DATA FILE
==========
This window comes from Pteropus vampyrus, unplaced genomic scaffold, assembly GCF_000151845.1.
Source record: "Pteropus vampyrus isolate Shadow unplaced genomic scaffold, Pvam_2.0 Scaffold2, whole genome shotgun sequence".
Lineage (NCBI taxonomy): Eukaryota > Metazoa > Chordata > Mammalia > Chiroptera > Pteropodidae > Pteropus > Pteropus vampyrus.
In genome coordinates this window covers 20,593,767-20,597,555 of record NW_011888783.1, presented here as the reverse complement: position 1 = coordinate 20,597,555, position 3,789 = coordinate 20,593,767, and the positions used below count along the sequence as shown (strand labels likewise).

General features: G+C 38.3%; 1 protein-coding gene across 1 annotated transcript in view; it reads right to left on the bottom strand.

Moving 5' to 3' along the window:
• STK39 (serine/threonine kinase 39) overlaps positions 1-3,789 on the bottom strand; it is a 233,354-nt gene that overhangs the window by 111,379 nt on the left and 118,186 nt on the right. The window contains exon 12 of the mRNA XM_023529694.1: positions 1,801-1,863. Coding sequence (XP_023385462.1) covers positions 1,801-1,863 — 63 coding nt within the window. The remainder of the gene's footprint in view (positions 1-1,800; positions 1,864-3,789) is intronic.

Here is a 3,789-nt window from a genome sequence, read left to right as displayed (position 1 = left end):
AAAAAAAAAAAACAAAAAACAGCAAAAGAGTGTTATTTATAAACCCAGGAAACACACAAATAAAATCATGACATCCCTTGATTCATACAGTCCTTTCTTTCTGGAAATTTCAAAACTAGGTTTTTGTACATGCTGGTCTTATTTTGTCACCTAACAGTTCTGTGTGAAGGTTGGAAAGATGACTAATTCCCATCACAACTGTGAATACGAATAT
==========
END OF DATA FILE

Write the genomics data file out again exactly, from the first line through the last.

This window comes from Pteropus vampyrus, unplaced genomic scaffold, assembly GCF_000151845.1.
Source record: "Pteropus vampyrus isolate Shadow unplaced genomic scaffold, Pvam_2.0 Scaffold2, whole genome shotgun sequence".
Lineage (NCBI taxonomy): Eukaryota > Metazoa > Chordata > Mammalia > Chiroptera > Pteropodidae > Pteropus > Pteropus vampyrus.
In genome coordinates this window covers 20,593,767-20,597,555 of record NW_011888783.1, presented here as the reverse complement: position 1 = coordinate 20,597,555, position 3,789 = coordinate 20,593,767, and the positions used below count along the sequence as shown (strand labels likewise).

General features: G+C 38.3%; 1 protein-coding gene across 1 annotated transcript in view; it reads right to left on the bottom strand.

Moving 5' to 3' along the window:
• STK39 (serine/threonine kinase 39) overlaps positions 1-3,789 on the bottom strand; it is a 233,354-nt gene that overhangs the window by 111,379 nt on the left and 118,186 nt on the right. The window contains exon 12 of the mRNA XM_023529694.1: positions 1,801-1,863. Coding sequence (XP_023385462.1) covers positions 1,801-1,863 — 63 coding nt within the window. The remainder of the gene's footprint in view (positions 1-1,800; positions 1,864-3,789) is intronic.

Here is a 3,789-nt window from a genome sequence, read left to right as displayed (position 1 = left end):
AAAAAAAAAAAACAAAAAACAGCAAAAGAGTGTTATTTATAAACCCAGGAAACACACAAATAAAATCATGACATCCCTTGATTCATACAGTCCTTTCTTTCTGGAAATTTCAAAACTAGGTTTTTGTACATGCTGGTCTTATTTTGTCACCTAACAGTTCTGTGTGAAGGTTGGAAAGATGACTAATTCCCATCACAACTGTGAATACGAATAT